Dissatisfied Claimants Put Carriers at Risk of Losing $170B in Premiums: Accenture

August 18, 2022

A research report published this month found that one-third of claimants were not fully satisfied with their most recent insurance claims experience, adding that speed of settlement is a clear pain point for policyholders.

Translating the level of dissatisfaction into an eye-opening dollar figure, Accenture said $170 billion in premiums are at risk over the next five years as these customers may switch carriers as a result of unsatisfactory claims experiences.

The report, “Why AI in Insurance Claims and Underwriting,” draws insurers’ attention to the benefits of artificial intelligence, which the report authors describe as transformative technology. Noting the aging of the insurance workforce is happening at the same time as advances in AI, they assert that the time is now for insurers to invest in AI capabilities—stressing, however, that AI should be used “responsibly, in tandem with humans.”

“AI has matured and costs have come down significantly over the past five years, delivering ever-increasing value for insurers,” the Accenture researchers state.

The study offer perspectives of customers, claims adjusters and underwriters. For the customer piece of the report, Accenture surveyed 6,784 home and auto insurance customers, across 25 countries, who had made a claim during the past two years.

A chart in the report illustrates rising levels of dissatisfaction as the time to settle increases. While just 17 percent of those whose claims were wrapped up within two days were dissatisfied with the speed of claims handling, once the duration went beyond a week, the dissatisfaction percentages rose to 31 percent and higher (reaching 39 percent for three months or more).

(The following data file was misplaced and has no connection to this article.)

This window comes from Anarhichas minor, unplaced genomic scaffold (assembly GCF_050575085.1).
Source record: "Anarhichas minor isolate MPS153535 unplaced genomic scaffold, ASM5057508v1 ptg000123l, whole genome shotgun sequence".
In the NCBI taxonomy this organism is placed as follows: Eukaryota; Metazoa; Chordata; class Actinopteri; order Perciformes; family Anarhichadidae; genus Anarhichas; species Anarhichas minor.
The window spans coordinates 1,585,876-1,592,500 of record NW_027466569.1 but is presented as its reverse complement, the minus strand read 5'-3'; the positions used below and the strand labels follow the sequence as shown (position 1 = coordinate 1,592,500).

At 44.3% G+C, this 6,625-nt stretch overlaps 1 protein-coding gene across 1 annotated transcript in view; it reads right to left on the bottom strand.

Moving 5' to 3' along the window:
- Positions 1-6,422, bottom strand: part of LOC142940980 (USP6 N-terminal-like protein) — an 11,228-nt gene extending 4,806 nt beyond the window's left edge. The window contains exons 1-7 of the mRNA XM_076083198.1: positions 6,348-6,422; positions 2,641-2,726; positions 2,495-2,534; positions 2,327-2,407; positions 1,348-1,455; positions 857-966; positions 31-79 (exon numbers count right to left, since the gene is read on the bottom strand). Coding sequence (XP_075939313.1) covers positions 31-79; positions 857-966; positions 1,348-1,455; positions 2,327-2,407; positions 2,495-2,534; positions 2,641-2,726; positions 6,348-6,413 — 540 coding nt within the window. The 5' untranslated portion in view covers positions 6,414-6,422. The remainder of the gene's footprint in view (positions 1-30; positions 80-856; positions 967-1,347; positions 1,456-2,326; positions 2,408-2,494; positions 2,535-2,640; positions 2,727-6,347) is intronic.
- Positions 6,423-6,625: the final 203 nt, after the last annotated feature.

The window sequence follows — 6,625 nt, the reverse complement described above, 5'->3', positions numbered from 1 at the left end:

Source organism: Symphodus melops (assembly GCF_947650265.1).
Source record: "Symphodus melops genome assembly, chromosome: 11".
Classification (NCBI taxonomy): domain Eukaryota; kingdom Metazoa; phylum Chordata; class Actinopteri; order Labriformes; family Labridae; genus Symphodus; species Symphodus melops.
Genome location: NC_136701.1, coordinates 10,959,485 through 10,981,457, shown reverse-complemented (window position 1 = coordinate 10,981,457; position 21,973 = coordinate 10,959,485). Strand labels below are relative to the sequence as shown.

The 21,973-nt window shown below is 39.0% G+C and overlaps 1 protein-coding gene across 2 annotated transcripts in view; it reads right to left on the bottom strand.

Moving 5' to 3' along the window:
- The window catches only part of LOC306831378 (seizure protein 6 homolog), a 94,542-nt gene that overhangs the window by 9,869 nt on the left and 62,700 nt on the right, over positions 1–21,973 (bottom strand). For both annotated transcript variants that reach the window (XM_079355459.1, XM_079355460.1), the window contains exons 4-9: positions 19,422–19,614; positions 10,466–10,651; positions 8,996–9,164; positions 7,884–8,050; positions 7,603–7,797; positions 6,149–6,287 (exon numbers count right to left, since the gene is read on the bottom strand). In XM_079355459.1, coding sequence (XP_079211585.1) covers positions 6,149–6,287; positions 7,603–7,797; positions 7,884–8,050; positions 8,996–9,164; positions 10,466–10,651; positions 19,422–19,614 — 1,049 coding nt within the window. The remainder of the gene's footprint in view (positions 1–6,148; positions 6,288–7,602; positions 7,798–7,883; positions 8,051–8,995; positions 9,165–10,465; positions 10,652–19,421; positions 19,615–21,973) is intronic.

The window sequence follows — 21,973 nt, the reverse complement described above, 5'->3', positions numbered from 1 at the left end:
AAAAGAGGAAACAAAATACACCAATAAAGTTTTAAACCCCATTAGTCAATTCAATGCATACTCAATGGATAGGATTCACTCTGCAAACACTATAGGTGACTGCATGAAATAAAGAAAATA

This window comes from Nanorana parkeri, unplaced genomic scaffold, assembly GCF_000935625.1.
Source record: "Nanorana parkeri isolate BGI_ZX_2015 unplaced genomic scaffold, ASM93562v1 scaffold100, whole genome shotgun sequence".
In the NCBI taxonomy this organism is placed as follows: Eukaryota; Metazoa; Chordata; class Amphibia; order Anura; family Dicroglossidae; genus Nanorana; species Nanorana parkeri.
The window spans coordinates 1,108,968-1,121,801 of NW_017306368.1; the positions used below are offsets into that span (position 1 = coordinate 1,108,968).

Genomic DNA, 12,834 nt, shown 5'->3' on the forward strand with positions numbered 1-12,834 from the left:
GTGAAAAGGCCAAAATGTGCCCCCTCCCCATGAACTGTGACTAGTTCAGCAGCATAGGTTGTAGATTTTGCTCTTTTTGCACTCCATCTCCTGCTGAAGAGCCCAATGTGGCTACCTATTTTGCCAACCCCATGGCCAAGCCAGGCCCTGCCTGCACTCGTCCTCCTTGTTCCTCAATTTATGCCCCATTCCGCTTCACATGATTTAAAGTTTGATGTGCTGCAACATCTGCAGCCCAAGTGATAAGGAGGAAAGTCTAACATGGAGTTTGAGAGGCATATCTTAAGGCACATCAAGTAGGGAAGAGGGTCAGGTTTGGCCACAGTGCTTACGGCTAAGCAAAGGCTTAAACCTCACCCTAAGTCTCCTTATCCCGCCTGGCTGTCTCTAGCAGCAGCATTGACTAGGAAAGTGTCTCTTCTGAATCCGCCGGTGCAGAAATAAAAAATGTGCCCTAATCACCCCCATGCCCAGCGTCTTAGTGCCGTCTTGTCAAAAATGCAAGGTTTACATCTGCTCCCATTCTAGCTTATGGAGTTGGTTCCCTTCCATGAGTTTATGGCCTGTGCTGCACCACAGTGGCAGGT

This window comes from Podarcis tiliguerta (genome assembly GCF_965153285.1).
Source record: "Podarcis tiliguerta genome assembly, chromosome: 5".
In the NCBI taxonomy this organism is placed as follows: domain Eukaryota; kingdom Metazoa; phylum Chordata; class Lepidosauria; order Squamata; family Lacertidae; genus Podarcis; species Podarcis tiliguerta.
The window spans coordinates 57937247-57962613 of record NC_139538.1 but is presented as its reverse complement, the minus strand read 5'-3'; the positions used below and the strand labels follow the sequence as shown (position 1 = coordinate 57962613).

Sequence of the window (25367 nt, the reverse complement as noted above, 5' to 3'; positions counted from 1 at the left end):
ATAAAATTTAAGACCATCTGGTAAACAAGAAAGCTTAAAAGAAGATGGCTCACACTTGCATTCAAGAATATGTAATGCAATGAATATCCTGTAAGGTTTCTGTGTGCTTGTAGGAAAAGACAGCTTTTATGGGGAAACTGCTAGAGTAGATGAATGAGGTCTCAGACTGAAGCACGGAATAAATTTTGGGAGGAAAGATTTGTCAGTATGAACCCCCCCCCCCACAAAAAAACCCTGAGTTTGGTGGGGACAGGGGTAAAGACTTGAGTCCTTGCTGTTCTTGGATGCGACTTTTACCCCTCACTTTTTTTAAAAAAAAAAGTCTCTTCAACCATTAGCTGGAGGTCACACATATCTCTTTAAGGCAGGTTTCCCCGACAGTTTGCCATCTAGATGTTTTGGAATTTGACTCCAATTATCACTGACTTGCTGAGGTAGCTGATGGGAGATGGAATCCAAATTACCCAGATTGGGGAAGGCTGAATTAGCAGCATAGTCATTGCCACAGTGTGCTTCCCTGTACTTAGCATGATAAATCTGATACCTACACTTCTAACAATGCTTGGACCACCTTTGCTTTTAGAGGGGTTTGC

“AI solutions can improve settlement time by enabling digital and self-service claims processing that dramatically enhance customer experience and accelerate processing,” the report says, noting that “many leading insurers have invested heavily into this aspect, creating omni-channel environments that leverage the use of chat bots, rich text messaging, [and] guided scripting for agents.”

Accenture also surveyed 128 claims executives in 13 countries, and 434 U.S.-based underwriters for other sections of the report. AI use cases presented in the report come from both the life and property/casualty segments, but the report does not indicate the distribution of respondents by sector.

Querying the claims executives, Accenture reports that 44 percent said that their organizations are actually advanced in use of automation, AI and machine learning-based data analytics. Sixty-five percent said they plan to invest more than $10 million into AI in the next three years, with 80 percent saying the technologies can bring more value than they do today.

From the underwriters, ranging from entry level to executive/senior management, Accenture learned that they spend 40 percent of their time on non-core and administrative activities. Attaching a dollar-value to the efficiency loss, Accenture estimates high percentage of non-core work represents somewhere in the range of $85-$160 billion over the next five years.

“Incorporating AI and automation into the underwriting workflow is a prime opportunity to reduce time spent on administrative tasks, manual processes, and redundant data inputs,” the report says. Describing an “intelligent underwriting solution” as one that includes submission ingestion, data enrichment, triage, appetite fit and propensity-to-bind scoring, the report notes that this kind of AI allows underwriters to focus time on core activities like risk evaluations of submissions, which are most likely to drive (profitable) bound premium.

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